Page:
Until I found EYB. I quickly added all of my books to my bookshelf and was happy to find most of them are indexed. The site quickly reported that I have more than 20,000 recipes. But here's the good part: if I have an ingredient I want to use, I no longer have to pull out a pile of books and search the index of each. I simply type in the ingredient and within seconds, I have a list of recipes that use it. That's how I found this recipe for Eric Ripert's Spinach and Ricotta ravioli with butter and sage. I had a big bag of baby spinach in my fridge so I did a search on spinach. After narrowing my search to exclude salads and such, I hit the perfect accompaniment to a grilled veal chop.

Of course, I cheated. I didn't have time to make the fresh pasta so I used wonton wrappers - my go-to trick for quick, light homemade ravioli. They're thinner than most pasta so they let the filling really shine...

I'd recommend EYB for anyone with a lot of cookbooks and a hatred for wasted food. (Watch this space ina few days to see what I did with leftover buttermilk.) There are days when nothing but a pile of my friends (Mario, Giada, Laurent, Eric...) will do - when I flip lovingly thru the pages getting ideas. But most days I don't have the time to spend sifting thru cookbooks, so it's EYB to the rescue!

Leave a comment and let me know what tricks you've found for sorting thru recipes and cookbooks...


Ricotta and Spinach Ravioli with Butter and Sage
adapted from Avec Eric by Eric Ripert

1 Tbsp. olive oil
1 garlic clove, minced
4 oz. baby spinach, washed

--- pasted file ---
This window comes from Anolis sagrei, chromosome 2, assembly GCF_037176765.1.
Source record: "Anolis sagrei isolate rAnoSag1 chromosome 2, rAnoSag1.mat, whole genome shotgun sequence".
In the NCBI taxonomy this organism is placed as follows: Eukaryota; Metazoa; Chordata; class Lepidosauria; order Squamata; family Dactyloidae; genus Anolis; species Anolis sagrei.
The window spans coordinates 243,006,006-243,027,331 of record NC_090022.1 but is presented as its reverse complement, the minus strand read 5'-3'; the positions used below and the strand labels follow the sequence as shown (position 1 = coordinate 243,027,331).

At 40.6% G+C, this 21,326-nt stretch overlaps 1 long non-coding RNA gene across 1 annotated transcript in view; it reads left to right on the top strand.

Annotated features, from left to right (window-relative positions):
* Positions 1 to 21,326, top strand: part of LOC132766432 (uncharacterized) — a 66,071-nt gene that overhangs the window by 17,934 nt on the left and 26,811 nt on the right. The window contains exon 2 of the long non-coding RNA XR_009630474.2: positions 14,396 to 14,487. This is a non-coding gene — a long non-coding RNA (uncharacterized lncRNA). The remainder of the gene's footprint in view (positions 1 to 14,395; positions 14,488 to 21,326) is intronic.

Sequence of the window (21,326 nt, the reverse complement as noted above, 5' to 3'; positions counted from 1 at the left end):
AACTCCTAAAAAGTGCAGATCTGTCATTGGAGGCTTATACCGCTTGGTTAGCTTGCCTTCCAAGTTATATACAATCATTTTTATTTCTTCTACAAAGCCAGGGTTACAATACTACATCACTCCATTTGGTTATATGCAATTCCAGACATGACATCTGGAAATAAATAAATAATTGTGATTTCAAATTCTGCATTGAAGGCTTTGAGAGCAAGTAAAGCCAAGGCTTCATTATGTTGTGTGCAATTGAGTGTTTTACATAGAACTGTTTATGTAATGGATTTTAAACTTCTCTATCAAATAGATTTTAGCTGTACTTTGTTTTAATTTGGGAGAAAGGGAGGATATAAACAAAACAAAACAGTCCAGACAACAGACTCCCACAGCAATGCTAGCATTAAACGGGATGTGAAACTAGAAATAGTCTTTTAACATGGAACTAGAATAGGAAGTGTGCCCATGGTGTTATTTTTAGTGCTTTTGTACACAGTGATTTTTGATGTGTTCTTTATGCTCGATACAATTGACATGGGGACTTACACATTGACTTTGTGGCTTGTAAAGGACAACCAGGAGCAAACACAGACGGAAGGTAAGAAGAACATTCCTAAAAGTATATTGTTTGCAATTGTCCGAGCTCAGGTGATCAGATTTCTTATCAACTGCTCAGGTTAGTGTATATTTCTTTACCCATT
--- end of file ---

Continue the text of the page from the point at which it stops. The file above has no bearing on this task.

sea salt and freshly ground black pepper
1/2 cup ricotta cheese
1/4 cup freshly grated Parmesan
1 egg yolk
16 wonton wrappers
2 Tbsp. unsalted butter
2 Tbsp. torn fresh sage leaves

Heat oil in a pan over medium heat. Add the garlic and saute briefly until soft and aromatic. Add the spinach and season to taste with salt and pepper. Cook until just wilted then remove from heat. When cool enough to handle, squeeze out excess moisture.

Chop the spinach then combine with the ricotta and Parmesan. Season to taste with salt and pepper then stir in the egg yolk.

Working on a lightly floured surface, place one scoop (about a tablespoon) of filling on each wonton wrapper. Moisten the edges of the wrapper with water or the leftover egg white. Fold over, then press firmly to seal, making sure there are no air bubbles. Repeat with remaining filling and wrappers.

Bring a large pot of salted water to a boil over high heat. Add the ravioli and cook until they float (about 1 to 2 minutes). Gently drain and place in a large bowl. Toss them with the butter and then mix in the sage leaves. Garnish with freshly grated Parmesan and service immediately.

Serves 2 (can easily be doubled).

Thursday, May 10, 2012

Goat cheese and tomato tarts